30 Days of Photography

Today marks the end of my photography challenge to take, edit, and post a picture every day for 30 days.

I’ll be honest. It was both easier and harder than I was expecting. But either way, I learned so much.

There were many days where I lost track of time taking pictures and exploring some new places in Atlanta. But there were also many days where I didn’t want to take a picture but had to anyway. There were days where I wasn’t 100% happy with the picture I was posting to Instagram. There were even a couple days where I took pictures but was so disappointed in them that I used one that I took a different day instead. It became somewhat of a habit to take my camera with me wherever I went (especially after I forgot it a few times and regretted it… a lot.)

The first week and a half I had a lot of ideas that I was excited about. Everything was still fresh enough for me to be able to say, “I know how to improve tomorrow.”

Week 2 was a little harder. Every picture I took seemed boring to me. It forced me to really look deeply at why I consider some pictures better than others. After looking at pictures from a few photographers I admire, I started to realize there are a lot of pictures out there that you could consider good. But what distinguishes a photo that checks all the boxes for what a ‘good’ photo is from a great one? What does it take for someone to look at a photo and say, “wow, that’s a really good picture”?

I’m still in the process of figuring this out. But the main answer I came up with? Great pictures tell stories. That’s also why it’s so hard to take a great photo.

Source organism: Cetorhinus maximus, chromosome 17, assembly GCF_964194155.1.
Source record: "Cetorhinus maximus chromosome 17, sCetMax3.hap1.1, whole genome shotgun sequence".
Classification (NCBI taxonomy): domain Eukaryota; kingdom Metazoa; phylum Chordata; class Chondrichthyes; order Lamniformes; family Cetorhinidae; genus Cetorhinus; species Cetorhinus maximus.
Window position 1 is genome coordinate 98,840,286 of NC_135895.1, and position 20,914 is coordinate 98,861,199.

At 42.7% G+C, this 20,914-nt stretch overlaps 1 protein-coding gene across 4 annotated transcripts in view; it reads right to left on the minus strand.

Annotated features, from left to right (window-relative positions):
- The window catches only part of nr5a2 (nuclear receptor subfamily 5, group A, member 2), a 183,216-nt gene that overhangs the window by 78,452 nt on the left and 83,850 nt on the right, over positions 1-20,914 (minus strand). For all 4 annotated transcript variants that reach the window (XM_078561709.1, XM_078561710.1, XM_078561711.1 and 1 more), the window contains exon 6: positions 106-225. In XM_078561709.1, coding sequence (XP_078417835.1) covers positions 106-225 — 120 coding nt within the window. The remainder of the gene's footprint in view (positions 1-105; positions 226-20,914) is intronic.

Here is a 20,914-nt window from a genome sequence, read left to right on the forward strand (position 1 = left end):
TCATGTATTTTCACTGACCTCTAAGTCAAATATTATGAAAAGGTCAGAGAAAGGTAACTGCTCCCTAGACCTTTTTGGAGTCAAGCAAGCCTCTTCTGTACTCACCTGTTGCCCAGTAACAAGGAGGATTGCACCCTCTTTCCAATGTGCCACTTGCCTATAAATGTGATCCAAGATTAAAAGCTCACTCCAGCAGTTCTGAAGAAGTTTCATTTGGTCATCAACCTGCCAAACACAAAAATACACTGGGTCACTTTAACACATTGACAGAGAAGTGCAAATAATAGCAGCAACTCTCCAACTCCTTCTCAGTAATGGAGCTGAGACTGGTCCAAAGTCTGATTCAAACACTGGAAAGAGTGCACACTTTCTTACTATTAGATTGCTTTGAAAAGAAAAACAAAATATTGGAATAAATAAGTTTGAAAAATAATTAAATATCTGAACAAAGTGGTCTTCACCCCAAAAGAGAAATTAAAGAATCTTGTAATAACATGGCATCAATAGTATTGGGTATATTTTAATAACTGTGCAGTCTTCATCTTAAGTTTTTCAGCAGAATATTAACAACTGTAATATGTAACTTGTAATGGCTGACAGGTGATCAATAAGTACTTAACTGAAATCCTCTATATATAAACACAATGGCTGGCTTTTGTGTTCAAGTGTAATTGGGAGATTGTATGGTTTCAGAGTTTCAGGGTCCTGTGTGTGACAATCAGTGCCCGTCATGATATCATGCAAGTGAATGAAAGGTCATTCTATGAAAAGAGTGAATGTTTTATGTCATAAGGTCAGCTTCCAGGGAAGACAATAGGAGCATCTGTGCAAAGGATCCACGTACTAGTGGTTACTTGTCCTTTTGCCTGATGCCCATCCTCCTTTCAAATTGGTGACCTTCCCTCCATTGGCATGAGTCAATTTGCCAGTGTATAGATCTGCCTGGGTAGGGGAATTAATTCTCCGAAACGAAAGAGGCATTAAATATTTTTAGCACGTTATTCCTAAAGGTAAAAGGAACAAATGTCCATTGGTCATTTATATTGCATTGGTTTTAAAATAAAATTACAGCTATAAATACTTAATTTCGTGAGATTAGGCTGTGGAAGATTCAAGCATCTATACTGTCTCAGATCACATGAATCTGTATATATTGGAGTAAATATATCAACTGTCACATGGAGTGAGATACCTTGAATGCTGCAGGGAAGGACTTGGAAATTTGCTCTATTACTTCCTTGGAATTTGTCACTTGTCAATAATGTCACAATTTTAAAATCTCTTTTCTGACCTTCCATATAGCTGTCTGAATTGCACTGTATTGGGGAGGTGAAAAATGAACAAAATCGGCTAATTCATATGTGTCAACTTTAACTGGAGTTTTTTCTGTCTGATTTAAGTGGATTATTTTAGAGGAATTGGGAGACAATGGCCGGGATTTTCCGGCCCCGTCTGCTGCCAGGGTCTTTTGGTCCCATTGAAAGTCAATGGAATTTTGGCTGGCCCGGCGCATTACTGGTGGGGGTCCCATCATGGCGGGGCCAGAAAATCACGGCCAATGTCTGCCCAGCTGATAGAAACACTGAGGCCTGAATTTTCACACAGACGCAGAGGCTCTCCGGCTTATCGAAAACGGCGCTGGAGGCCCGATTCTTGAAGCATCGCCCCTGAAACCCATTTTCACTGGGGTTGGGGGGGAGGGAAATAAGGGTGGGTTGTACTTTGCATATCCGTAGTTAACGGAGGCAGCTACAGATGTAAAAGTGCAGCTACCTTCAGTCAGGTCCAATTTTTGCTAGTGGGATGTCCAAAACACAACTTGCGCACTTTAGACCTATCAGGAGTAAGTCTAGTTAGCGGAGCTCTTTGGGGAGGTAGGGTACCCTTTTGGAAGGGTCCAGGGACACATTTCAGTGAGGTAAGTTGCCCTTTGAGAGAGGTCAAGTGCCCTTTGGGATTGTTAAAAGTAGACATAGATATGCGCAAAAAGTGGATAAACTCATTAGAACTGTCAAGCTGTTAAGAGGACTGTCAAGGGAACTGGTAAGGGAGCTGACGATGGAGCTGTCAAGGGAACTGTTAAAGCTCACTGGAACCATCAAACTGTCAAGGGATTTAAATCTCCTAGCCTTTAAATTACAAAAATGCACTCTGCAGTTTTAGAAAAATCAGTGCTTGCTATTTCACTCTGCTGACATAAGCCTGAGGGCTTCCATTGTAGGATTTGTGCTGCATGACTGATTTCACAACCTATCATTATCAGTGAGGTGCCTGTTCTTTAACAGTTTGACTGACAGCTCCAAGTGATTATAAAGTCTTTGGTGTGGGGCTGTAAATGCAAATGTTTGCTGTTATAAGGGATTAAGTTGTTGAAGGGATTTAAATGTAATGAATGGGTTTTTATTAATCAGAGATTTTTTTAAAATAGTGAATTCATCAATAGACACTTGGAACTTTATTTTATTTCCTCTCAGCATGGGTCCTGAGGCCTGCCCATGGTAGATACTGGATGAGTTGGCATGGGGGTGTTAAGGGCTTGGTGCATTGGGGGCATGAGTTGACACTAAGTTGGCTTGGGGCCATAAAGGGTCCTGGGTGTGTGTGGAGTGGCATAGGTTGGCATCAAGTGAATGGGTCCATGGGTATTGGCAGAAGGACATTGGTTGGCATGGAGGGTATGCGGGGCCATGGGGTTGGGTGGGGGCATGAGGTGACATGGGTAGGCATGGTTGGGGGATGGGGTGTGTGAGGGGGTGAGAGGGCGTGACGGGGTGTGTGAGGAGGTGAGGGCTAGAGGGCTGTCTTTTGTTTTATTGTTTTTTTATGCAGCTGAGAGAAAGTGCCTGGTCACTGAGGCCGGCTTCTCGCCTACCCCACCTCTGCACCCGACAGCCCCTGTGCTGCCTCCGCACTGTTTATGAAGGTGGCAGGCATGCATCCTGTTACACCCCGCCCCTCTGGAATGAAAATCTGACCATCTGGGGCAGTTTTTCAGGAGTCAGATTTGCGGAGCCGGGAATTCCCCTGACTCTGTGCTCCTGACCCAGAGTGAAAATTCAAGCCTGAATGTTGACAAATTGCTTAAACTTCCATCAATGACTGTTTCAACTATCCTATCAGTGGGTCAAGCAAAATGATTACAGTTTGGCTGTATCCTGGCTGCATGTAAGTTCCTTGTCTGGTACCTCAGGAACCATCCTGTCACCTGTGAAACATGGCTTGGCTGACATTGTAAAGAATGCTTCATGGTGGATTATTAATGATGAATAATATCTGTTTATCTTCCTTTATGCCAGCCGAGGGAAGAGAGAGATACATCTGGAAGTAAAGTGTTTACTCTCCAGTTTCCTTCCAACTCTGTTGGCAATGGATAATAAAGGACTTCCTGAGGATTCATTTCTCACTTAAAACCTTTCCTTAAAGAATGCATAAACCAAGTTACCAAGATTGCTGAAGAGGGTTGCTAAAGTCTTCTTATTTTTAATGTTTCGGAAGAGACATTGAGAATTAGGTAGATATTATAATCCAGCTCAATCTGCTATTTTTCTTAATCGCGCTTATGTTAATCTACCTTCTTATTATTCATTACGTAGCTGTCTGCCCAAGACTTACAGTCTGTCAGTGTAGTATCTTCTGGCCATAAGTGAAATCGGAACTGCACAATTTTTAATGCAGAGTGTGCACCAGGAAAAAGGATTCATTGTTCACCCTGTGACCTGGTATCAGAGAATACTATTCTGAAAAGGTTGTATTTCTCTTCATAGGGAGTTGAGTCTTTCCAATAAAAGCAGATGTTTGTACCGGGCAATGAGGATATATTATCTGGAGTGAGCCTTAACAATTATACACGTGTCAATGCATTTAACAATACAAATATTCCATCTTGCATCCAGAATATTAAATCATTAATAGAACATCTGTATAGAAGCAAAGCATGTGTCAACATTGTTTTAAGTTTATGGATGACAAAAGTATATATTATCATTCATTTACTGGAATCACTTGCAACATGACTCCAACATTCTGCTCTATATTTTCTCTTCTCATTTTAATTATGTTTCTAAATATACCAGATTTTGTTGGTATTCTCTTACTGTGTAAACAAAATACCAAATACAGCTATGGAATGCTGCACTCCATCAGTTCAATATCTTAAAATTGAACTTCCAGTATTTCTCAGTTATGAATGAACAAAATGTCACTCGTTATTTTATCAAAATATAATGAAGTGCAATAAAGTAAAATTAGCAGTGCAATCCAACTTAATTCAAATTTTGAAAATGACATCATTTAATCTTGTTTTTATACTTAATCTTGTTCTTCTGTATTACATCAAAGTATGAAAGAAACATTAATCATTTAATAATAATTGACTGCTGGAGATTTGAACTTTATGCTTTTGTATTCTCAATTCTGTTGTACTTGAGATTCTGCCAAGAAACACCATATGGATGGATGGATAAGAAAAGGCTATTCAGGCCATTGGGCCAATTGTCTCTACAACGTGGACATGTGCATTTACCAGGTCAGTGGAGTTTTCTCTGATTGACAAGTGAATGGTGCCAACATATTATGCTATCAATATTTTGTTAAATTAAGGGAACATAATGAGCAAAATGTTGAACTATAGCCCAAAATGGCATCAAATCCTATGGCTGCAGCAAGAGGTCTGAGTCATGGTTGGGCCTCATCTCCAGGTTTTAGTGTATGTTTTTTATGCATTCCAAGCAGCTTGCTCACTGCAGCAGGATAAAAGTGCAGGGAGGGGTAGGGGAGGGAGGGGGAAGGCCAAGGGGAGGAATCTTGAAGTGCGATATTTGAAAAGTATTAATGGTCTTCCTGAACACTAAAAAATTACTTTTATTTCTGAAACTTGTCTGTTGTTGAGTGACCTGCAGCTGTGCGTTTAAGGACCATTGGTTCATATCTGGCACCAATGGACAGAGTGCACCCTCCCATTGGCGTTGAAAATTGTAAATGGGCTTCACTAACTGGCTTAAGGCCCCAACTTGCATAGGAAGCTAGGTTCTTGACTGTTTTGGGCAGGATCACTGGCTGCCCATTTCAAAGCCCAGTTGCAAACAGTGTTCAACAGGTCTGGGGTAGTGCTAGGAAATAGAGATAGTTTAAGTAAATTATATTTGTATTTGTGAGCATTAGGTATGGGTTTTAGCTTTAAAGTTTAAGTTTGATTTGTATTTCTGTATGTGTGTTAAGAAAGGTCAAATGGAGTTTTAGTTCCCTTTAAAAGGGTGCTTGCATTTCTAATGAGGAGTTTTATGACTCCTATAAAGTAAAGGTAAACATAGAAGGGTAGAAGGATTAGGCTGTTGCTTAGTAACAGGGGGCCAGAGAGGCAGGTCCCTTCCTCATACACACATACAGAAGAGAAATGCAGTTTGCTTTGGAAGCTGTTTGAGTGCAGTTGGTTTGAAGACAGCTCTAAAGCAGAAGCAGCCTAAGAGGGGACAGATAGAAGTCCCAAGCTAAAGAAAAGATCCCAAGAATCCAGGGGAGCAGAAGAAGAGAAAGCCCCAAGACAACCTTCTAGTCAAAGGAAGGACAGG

Week 3 was the hardest. I was out of ideas. One day I ended up posting a picture of my ceiling simply because I was laying on the floor for a different perspective. The ceiling ended up being what I came up with.

Through it all, I learned to look at my pictures more critically. I started to think more about composition while taking each and every picture. I learned to use Adobe Lightroom (I’ve always used Gimp in the past). I learned that there’s more to a good picture than simply good composition.

Most of all, I learned there is so much more for me to learn before I can consider myself a true photographer.

I plan on continuing to purposefully hone my photography skills in the coming weeks and probably years (just maybe not every single day).

The slideshow above showcases the pictures that I like the most. If you are curious to see the rest of the 30 photos, check out my Instagram.

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